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Duffy Statement Commemorating 2nd Anniversary of Failed "Stimulus"


Location: Washington, DC

U.S.Congressman Sean Duffy issued the following statement regarding the second anniversary of the so-called "stimulus:"

"Two years ago, Congress voted to spend nearly a trillion dollars in the so-called "stimulus.' It was sold on the idea that we can borrow and spend our way back to prosperity. Two years later it is clear that we cannot grow the economy by growing the size of government. We cannot borrow and spend our way to economic prosperity or sustainable jobs--that comes from the private sector.

"Last week, I introduced the "Recovering Excessive Stimulus Expenditures for Taxpayers' (RESET) Act to end this failed attempt to engineer economic recovery from Washington. The RESET Act would take unobligated stimulus funds and send them back to the Treasury for deficit reduction. The White House concedes that there are billions of tax dollars that can be saved with this simple step.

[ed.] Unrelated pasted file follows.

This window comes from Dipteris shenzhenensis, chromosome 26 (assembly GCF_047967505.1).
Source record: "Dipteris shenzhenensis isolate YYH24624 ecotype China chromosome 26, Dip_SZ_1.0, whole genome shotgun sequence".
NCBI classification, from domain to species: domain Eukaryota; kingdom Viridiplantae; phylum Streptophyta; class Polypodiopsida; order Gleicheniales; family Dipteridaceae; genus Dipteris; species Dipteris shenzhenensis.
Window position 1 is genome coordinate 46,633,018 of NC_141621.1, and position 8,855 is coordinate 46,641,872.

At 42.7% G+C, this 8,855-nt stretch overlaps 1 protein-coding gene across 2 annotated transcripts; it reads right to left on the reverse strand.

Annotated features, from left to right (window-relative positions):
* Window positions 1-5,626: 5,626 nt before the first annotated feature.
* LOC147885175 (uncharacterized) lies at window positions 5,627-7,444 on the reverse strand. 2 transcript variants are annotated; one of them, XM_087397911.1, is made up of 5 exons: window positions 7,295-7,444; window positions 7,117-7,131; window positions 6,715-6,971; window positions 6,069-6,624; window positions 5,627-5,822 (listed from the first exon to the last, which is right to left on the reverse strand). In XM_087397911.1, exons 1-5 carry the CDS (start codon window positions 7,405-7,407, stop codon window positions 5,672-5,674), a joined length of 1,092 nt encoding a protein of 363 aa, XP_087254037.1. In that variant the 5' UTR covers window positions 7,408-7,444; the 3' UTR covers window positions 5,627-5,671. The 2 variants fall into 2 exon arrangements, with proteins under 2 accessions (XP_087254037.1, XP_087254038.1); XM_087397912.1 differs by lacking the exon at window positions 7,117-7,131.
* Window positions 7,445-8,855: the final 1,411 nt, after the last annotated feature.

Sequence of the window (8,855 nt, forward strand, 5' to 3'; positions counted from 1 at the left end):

"I came to Congress to focus on pro-growth policies that will get our nation's fiscal house in order, put us back on the road to prosperity by encouraging the private sector to innovate and invest and to get our families back to work. We need more jobs, not more government."


The initial estimate for the so-called "stimulus' was that it would cost $787 billion, but the Congressional Budget office now says it will cost $814 billion with the interest on the debt for the bill totaling at least $347 billion. According to the White House' own recent estimates, $168 billion of the "emergency funding' still remains unspent with up to $7 billion in unobligated funds.

At the time, the American People were told that the "stimulus" would "create or save 3.5 million jobs over the next two years." A year later, the American People were told that the "stimulus" was "on track to save and create another 1.5 million jobs in 2010."

However, since the so-called "stimulus" was signed into law, over 2.5 million net jobs have been lost nationwide and unemployment has persisted at 9% or above for 21 consecutive months--the longest period since the Great Depression (contrary to predictions that the "stimulus" would cause unemployment to fall below 7 percent by January 2011).

The national debt is more than $14 trillion and the national deficit for this year is projected to be more than $1.6 trillion.

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